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Ubuntu Edge smartphone is dead, but lower-end variants still in the cards
Canonical’s Indiegogo campaign to fund the development of an Ubuntu-based smartphone has come to a close and, as expected, it fell short of its ambitious goal -- $19 million short to be precise. But the company isn’t chalking this up as a failure; if anything, the fact that the $12.8 million raised for the Ubuntu Edge also made it the largest crowdfunding campaign ever serves as an indication that there’s a market for such a device.
CEO Mark Shuttleworth was hopeful up to the end that a handset maker or industry player would shell out the outstanding funds and kickstart the program. Unfortunately that didn’t happen, and although he claims carriers and handset makers are definitely interested in building Ubuntu handsets, most likely they will not be the top-end "superphones" that the Edge was aiming to be. Shuttleworth also believes that while the Edge’s promise of a phone that can double as a desktop has gone unfulfilled eventually that’s where the market is going.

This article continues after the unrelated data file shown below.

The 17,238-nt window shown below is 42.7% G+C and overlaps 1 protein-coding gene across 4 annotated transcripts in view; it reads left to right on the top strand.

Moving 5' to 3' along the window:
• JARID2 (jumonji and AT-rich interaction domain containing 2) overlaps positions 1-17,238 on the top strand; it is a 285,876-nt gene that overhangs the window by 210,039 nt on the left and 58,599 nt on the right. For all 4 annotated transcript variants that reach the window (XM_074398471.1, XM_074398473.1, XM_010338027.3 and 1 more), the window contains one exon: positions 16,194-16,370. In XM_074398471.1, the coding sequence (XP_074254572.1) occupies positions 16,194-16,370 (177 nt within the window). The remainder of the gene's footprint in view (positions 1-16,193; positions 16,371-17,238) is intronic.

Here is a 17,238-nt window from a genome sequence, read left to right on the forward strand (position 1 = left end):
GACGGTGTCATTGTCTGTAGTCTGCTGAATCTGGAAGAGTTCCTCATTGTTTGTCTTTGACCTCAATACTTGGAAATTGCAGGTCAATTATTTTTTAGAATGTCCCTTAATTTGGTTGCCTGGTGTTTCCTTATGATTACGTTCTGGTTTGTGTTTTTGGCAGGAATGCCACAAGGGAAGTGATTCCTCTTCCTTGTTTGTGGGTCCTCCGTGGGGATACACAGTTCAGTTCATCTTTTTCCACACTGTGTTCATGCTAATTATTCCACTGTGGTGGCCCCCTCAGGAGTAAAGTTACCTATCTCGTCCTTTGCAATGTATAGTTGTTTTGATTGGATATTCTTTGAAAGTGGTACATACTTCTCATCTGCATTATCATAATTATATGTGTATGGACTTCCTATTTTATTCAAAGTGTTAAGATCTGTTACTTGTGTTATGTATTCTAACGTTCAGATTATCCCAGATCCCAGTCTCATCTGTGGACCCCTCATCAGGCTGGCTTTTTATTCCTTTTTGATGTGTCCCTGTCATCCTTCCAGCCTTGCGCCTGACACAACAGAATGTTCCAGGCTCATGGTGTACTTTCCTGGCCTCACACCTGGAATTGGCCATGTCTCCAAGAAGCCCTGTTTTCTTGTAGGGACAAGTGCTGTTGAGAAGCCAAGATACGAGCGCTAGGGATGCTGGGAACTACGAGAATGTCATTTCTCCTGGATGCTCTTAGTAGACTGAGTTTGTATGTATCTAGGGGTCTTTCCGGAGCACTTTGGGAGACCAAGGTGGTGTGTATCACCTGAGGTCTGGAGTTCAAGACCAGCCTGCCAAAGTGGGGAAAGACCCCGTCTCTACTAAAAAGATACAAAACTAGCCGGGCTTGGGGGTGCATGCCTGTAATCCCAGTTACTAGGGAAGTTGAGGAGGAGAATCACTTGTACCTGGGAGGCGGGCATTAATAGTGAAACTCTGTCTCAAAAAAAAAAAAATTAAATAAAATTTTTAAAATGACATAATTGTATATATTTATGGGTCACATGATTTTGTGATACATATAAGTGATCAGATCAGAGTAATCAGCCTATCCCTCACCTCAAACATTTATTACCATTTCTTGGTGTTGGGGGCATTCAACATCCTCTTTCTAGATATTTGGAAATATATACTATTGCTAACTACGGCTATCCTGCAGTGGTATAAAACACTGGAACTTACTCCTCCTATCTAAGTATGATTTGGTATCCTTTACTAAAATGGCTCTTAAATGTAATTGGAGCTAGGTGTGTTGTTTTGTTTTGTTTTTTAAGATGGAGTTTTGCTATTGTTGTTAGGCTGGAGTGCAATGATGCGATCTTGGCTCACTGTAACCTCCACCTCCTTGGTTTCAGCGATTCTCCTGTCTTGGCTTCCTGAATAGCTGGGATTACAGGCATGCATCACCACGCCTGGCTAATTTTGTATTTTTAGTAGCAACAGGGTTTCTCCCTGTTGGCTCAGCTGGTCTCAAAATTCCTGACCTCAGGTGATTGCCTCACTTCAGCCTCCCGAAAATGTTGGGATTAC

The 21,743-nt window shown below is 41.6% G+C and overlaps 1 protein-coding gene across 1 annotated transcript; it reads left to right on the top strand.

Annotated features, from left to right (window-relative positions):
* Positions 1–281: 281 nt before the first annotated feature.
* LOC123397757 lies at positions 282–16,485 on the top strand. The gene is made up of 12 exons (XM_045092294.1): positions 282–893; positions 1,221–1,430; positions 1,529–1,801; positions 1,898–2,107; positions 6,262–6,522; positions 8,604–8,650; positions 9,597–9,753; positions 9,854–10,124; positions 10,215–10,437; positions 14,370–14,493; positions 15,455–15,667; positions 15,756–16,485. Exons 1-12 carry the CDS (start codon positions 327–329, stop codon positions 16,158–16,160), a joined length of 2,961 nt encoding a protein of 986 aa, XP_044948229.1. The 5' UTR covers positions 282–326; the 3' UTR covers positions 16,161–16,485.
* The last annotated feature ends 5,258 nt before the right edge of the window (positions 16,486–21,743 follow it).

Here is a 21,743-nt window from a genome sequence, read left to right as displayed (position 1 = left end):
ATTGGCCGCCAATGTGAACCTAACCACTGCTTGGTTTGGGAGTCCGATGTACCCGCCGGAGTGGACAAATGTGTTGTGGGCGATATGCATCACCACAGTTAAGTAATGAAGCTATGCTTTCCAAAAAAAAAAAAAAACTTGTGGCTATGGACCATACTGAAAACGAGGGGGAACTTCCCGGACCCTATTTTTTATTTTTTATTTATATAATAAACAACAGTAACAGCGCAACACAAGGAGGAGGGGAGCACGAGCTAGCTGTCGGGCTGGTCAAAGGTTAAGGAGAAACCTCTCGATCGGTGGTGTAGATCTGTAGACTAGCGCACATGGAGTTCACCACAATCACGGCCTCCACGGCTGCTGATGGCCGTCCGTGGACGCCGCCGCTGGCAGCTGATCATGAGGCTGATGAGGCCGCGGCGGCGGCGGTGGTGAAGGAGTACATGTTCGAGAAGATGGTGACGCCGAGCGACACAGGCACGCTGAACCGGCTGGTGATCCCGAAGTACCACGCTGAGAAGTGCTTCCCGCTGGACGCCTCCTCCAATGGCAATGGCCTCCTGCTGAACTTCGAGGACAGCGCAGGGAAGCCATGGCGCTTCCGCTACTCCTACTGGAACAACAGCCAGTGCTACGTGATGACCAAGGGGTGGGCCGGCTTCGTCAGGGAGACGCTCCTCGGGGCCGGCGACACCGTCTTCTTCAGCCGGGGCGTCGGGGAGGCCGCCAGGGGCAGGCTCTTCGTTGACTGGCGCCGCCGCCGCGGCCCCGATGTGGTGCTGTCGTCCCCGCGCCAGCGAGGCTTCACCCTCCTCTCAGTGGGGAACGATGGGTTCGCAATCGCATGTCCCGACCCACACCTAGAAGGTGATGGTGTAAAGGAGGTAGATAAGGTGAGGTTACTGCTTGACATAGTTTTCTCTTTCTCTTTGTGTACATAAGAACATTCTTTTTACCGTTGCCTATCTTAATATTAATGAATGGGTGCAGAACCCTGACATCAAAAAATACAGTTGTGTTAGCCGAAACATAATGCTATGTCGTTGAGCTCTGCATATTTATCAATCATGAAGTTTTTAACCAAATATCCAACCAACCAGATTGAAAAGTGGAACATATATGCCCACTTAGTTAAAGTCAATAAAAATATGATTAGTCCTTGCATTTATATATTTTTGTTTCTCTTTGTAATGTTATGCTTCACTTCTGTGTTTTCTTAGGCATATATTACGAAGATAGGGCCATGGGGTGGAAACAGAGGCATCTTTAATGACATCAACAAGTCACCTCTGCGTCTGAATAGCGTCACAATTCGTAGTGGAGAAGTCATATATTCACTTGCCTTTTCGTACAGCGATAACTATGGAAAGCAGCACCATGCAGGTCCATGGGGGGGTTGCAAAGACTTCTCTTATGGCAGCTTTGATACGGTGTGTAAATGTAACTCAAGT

As a refresher, the handset consisted of a single piece of textured metal with a 4.5-inch screen under a piece of sapphire crystal. It would have operated at 1,280 x 720 with a focus on color accuracy and dynamic range over pure pixel density. Under the hood were 4GB of RAM, 128GB of storage, dual-LTE receivers, dual cameras, a current generation high-end mobile processor and a range of sensors and connectivity options.
Most notably, the Edge promised the ability to dual-boot Ubuntu and Android, share the Unity interface with Ubuntu on desktops and tablets, and connect to a monitor and keyboard for desktop-like use.
Since the campaign failed to reach its $32 million funding goal, all the money will be returned to backers, and Indiegogo has said it won’t be charging its usual fee for missing a funding goal.
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